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¹7 (2014)
Tunnelling Towards Hope

28 February - 6 March 2014

Ukraine History

A Stronghold of Rulers and Rebels

With the recent death toll jumping to nearly 100 and 1,000 injured, Hrushevskoho Street, one of the strongholds of EuroMaidan’s three-month-long protests, made headlines around the globe. It was here, on 19 January the country’s stand against government corruption, abuse of power, and the violation of human rights turned from peaceful protest to all-out revolution. Having witnessed much over the years, Hrushevskoho is a street with a history, and not only care of recent days.


Ukraine Today
Acelebrity using their status and intelligence to influence public views and opinion is rarely seen in modern society, even less so in Ukraine. Here, the majority of celebs use their time, effort, and money to enhance or further their career rather than put their name to something that can do good for others. However, as EuroMaidan intensifies, some are making themselves heard – and they fall either side of the EuroMaidan divide.
It used to be that when rebellion and revolution occurred, the intellectual, creative, and spiritual elite would be front and centre.


Ukrainian Culture

When Walls Can Talk

People have been writing on walls since the dawn of civilisation, we call it graffiti, and ranges from simple written words to elaborate wall paintings. Sometimes it is merely the creator wanting to leave his or her mark; sometimes there is an underlying social or political reason. And it is due to the latter that graffiti has exploded across Kyiv in recent months. Anti dictator messages aside, we peel back a few layers of paint to look at graffiti in the city in general.


Kyiv Culture

When the Clock Strikes Midnight...

Christmas may take a backseat to the bigger show that is New Year in Kyiv, courtesy of it falling on 7 January according to the Julian calendar, however like everywhere else in the world, celebrations of Christmas in Ukraine are generally a family affair. And with family in mind at this most wonderful time of year, What’s On compiles a list of Kyiv’s greatest festive shows that offer fun for you and all your nearest and dearest.

 The revolutionary spirit is crossing paths with the festive spirit here in the capital. However, for a dose of the latter you’re spoiled for choice.

Ice Show
Ukraine’s Main Christmas Tree 2013–2014, hosted at Palace Ukraine (V Vasylkivska 103), tops not only our list, it is justly tagged as the number one children’s show nationwide, demonstrating the joint effort of Kyiv’s best scriptwriters, directors, musicians and composers, as organisers say.
This year they will present the story of an ordinary boy – a computer game addict – who hates having to walk the dog and playing flute, but instead spends all his time in the virtual world. He doesn’t know yet that this world has something in store for him – on New Year’s Eve our hero will plunge into a whirlwind of amazing and dangerous adventures. The boy will rush to help Santa Claus save the Kingdom of Time (to make sure the new year arrives, of course), which has been captured by the queen of monsters.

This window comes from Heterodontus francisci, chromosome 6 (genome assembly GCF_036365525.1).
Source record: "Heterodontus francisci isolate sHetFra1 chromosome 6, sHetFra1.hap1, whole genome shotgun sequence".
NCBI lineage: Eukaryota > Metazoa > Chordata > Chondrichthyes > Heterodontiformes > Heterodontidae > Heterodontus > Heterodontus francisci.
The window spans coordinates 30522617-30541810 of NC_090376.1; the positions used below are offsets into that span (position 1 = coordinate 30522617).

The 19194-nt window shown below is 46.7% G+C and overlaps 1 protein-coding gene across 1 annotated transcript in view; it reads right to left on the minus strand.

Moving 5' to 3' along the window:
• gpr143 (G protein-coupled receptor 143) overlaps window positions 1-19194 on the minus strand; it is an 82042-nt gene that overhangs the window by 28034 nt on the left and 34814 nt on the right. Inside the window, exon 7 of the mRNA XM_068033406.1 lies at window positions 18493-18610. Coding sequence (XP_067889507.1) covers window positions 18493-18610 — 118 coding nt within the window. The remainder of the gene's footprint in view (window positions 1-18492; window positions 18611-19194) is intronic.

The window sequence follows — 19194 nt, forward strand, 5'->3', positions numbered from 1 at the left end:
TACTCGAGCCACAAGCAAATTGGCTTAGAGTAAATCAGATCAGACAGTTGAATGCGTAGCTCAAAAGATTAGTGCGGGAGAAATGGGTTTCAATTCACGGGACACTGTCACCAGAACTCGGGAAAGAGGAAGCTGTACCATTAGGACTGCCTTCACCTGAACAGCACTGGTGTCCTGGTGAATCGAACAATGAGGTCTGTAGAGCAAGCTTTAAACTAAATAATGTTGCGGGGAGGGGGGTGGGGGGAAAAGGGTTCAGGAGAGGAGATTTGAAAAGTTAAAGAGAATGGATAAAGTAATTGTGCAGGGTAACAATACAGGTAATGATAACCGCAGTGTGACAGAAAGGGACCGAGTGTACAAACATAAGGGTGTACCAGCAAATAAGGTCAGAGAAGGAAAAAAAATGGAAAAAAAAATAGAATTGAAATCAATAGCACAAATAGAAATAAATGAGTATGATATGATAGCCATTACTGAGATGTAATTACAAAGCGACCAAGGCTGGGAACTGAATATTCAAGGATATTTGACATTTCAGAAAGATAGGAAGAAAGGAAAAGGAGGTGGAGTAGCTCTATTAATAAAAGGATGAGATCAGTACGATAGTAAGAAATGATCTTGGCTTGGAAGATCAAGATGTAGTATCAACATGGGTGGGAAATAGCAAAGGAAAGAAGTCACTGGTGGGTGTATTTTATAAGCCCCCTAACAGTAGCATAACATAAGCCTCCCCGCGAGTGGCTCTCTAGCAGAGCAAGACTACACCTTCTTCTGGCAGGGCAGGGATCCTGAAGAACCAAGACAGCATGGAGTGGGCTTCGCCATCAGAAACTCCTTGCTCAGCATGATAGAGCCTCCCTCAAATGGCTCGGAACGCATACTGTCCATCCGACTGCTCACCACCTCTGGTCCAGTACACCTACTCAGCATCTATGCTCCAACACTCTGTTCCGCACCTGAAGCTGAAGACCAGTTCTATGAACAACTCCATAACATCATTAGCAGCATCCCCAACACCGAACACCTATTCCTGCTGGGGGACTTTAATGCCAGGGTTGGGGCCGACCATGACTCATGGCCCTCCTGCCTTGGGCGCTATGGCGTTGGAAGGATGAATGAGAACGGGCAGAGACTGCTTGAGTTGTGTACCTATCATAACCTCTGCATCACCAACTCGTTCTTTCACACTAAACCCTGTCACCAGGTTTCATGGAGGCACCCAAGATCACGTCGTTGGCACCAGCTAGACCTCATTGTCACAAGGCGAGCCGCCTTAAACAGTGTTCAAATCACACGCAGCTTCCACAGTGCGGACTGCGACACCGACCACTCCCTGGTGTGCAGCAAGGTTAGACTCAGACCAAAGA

Dragons, sorcerers, princesses, cartoon characters and Cossacks all play a crucial part in the show, as do acrobats, conjurers, dancers, actors as well as stunning video projections and visual effects. The action begins as soon as children enter Palace Ukraine – they will be immediately entertained right in the lobby, an hour prior to the big show itself. Kids can also take part in fun contests and sing and dance around the Christmas tree together with traditional Ukrainian Did Moroz his granddaughter Snihuronka, and other fairytale creatures.
Ukraine’s Main Christmas Tree 2013–2014 will run from 25 December until 10 January at 11.00 and 14.00. Tickets: 150 –290hrv.

A Frozen Classic
We can’t imagine the holidays without the beloved Christmas tale The Nutcracker. Though going through many interpretations, the story never fails to strike a chord with audiences young and old. In addition to the ballet performed at various theatres around town (see below), this year’s incarnation is an ice show Nutcracker XXI Century, featuring the Russian Ice Miniatures Theatre.
Set up in 1986 by the legendary Igor Bobrin, former figure skater and European champion, he created a brand new genre combining ballet with its ice equivalent. His theatre offers unique performances that have no cultural, language or age barriers and it has won the hearts of millions around the globe.
So, the story begins on Christmas Eve, when everybody is in a rush to buy gifts. What is the best holiday present? A book? Or, possibly, a toy Nutcracker? Though not the most handsome chap, he is kind, resolute and brave, and will fight against the Mouse King and his grey army to protect his beloved Masha (Clara, in the original). When the drama of battle ends, the audience can take a breath and make a trip to the Land of Sweets. The Nutcracker and Masha meet new friends – dancing bonbons from Spain, Arabia, Asia, Russia and more. The spell is broken with good triumphing over evil and the Nutcracker transforms to a young and handsome prince.
Featuring gorgeous costumes, magnificent settings, favourite characters, wonderful music by Pyotr Tchaikovsky, and modern choreography – it will definitely have the whole family in awe.